Our Tax Compass Needs Recalibrating

By Bill Visnic March 29, 2011

GE HQ.jpg

Quite the dust-up last Friday when the New York Times reported giant multinational General Electric paid zero U.S. taxes last year. The subsequent discourse – most of it outraged – got downright entertaining this week when GE set to damage-controlling the uncomfortable revelation and the convoluted ’splainin’ mostly made the company appear more guilty.

General Electric’s embarrassing position reminded me that General Motors Co. mostly dodged this same bullet last winter when the Wall Street Journal reported that thanks to a favorable – and questionable – Internal Revenue Service ruling about its ability to leverage losses accrued by the “old” GM, today’s company will be able to offset scores of billions in ongoing profits.

I asked a Chrysler Group LLC spokesperson whether the company – mostly owned by the United Auto Workers Union’s retired-employee trust and Fiat Auto – will pay any corporate income tax this year. The answer: Chrysler has yet to generate any profits to worry about offsetting – but, “As a partnership, income/loss flows through to our owners (partners) who would pay the taxes.”

Moreover, Chrysler’s former ownership – prior to the company’s bankruptcy – also was a partnership and apparently losses incurred by those owners will be allowed to be carried forward in a fashion similar to GM’s treatment from the IRS. I suspect it will end up being marginally more complicated than that, but a sufficient answer for now.

Tales of income-tax inequity always are popular nearing the April 15 filing deadline, but this time around, the political impact runs deeper given the nation’s heightened sensitivity about the equality of federal collecting and spending and the influence-peddling that runs rampant through the broken system.

Whether you believe GE is a reprehensible company for fully exploiting this nation’s tragically Byzantine tax code or you question the legality of GM being given the ability to selectively apply the best and worst of the bankruptcy process, the discussion inevitably circles back to a politics-versus-ethics formula. It may be “wrong” that GE, our nation’s largest company, is able to zero-out its tax bill, but let’s face it – the story doesn’t allege GE came by this happy position dishonestly. One of the most startling disclosures in the Times’ story is that GE employs nearly 1,000 souls – just in its tax department.

For GM, last November’s largely-overlooked story about the company being allowed to retain tax-loss credits that should have been sharply restricted or lost altogether after its federal bailout and subsequent bankruptcy gave credence to criticism that GM’s restructuring was unduly and unfairly structured by power politics. Determining the ethical righteousness of the current corporate tax code is a complex issue, but until there’s real effort toward tax reform, it’s tough to get too worked up about any company or individual trying to wring out the most from what everybody regards as a bogus institution.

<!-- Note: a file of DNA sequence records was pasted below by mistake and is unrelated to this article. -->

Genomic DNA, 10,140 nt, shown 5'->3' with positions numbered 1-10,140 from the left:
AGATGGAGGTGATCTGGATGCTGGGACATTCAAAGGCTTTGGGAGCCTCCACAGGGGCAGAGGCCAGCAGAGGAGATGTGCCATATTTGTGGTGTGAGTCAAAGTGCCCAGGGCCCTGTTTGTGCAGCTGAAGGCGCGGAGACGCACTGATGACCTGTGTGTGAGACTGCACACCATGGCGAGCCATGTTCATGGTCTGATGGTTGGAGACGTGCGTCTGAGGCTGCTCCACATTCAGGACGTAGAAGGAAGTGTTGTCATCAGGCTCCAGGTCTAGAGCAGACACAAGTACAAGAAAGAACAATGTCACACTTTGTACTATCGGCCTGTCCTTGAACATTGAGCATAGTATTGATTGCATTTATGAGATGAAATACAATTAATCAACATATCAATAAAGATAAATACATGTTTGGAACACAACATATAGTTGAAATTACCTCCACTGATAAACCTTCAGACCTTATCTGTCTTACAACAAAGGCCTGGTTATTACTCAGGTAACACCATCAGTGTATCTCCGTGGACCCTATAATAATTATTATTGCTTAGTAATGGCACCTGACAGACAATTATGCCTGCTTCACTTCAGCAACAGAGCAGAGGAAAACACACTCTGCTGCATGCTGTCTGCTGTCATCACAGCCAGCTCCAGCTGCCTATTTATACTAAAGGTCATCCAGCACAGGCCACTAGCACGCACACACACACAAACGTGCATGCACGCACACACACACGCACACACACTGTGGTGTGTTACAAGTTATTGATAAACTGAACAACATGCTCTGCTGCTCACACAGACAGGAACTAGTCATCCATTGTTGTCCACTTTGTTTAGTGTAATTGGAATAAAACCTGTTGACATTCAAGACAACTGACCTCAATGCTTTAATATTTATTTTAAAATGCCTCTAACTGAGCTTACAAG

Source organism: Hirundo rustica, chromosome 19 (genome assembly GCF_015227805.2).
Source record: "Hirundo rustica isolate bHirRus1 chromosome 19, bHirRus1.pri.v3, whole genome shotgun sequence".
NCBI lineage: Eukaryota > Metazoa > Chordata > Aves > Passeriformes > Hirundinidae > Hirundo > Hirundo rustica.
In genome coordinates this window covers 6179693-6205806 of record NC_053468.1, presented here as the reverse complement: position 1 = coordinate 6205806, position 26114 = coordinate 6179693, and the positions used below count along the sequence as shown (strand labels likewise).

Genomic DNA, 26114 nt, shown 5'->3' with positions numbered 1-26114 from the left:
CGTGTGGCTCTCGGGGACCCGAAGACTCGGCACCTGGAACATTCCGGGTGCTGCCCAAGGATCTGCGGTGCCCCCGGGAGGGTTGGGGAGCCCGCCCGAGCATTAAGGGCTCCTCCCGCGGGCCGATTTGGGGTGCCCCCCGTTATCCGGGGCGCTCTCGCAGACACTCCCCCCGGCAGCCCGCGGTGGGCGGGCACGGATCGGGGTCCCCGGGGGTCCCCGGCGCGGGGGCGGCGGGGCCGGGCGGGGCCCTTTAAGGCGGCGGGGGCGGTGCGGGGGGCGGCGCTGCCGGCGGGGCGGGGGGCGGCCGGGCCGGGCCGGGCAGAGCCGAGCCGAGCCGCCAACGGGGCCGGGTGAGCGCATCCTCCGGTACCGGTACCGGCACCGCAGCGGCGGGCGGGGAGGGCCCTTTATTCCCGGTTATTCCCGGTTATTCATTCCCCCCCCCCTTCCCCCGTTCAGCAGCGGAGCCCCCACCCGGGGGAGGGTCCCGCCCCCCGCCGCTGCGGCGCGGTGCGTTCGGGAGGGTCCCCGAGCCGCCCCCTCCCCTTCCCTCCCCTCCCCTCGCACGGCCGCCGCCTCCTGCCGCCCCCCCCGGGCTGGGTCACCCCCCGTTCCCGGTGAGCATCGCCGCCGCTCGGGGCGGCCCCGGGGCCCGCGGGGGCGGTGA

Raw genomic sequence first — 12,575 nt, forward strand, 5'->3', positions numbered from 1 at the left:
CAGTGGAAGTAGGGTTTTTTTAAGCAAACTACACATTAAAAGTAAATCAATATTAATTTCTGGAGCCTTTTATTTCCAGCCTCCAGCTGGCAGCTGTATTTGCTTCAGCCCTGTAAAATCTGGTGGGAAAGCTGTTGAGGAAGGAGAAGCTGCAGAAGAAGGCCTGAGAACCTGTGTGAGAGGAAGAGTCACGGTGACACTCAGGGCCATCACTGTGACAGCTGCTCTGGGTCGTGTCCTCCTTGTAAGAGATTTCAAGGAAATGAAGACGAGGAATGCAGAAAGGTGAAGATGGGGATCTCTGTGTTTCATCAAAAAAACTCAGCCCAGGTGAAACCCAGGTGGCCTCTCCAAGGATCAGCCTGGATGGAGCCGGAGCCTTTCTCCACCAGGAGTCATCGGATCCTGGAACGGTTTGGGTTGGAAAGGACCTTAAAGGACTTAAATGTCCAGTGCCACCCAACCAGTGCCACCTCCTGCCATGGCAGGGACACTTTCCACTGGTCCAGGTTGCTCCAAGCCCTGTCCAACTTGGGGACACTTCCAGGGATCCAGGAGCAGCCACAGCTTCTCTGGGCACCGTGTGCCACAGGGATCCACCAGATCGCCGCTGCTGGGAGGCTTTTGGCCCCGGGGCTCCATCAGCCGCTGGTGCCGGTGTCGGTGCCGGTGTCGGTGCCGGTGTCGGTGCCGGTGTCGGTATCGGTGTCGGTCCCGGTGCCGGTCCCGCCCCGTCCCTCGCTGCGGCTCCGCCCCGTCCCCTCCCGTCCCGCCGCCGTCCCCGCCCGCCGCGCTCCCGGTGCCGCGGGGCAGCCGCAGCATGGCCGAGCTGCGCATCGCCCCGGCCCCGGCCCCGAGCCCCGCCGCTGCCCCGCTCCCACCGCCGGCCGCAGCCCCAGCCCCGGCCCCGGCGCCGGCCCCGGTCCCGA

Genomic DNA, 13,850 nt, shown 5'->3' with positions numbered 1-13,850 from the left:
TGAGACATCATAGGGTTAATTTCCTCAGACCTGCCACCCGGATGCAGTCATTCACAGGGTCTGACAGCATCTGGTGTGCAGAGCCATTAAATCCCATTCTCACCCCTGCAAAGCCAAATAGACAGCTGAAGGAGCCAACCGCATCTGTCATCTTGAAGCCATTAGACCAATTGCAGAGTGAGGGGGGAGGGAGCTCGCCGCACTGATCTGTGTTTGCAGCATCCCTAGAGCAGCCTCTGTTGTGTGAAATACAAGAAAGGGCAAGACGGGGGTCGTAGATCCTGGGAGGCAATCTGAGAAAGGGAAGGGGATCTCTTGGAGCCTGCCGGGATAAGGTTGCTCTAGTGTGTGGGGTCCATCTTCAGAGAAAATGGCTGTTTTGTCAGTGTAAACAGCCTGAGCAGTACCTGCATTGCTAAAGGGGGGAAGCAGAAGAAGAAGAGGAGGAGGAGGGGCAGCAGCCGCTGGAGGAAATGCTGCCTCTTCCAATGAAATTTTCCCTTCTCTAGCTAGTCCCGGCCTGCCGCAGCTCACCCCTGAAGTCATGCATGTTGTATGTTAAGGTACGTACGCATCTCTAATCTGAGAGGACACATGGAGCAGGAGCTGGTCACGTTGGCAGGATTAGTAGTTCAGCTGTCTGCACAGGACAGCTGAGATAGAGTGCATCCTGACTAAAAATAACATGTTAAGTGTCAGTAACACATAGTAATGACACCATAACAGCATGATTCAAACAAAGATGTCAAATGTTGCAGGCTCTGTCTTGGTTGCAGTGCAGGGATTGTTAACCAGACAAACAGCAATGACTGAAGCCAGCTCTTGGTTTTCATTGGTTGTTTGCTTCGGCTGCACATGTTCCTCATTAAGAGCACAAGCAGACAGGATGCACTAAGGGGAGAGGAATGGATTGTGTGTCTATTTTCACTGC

My 1040 probably is less complicated than Alan Mulally’s, but I nonetheless employ the services of a certified public accountant to determine my tax obligation. Why? I rely on his expertise to get me the best “deal” with the IRS. Should corporations approach it any differently?

Hotel magnate Leona Helmsley infamously quipped, “Only the little people pay taxes.” Until we get a tax structure we all can respect, it’s hard not to see her point.

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bc1960 says: 6:17 PM, 03.29.11

Well, GE has been consistently profitable for years, while GM and Chrysler had losses, whether or not you agree with their being able to survive the shedding of liabilities in bankruptcy. And GE doesn't just exploit the tax code, they employ an army of effective lobbyists including former Treasury officials and congressional aides to obtain tax provisions which benefit them specifically, but but not necessarily others. They are apparently uncommonly effective at gaming the overseas revenue provisions and resulting US tax offsets.

It must be acknowledged that business taxes are a cost which is passed on to others in the form of higher prices, and therefore we might be better off without them, or with a VAT system instead of income and profit taxes. OTH, one wonders whether GE's lower costs resulting from low or no taxes are passed on to their customers, or are a windfall to their employees and stockholders.

blueguydotcom says: 8:46 PM, 03.30.11

Forbes listed the top earning companies in the US:


Some reported 100+ billion in revenue but still only a few billion in profit, so relatively low taxes paid. Yeah, that's after all the byzantine deductions that effectively hide profit. You really believe Mckesson only made 1 billion in profit? That's the billion they couldn't hope to hide.

bmw__m5 says: 5:38 PM, 03.31.11

I am a very sucessful surgon and make well beyond that of the average American (see upper six figures). I just got finished doing my taxes and even paying the ATM, I am still taxed 72.75% of income (between house, state, fed, sales etc.). That's just plain ridiculous. Do you think the government is worth 73% of your income?


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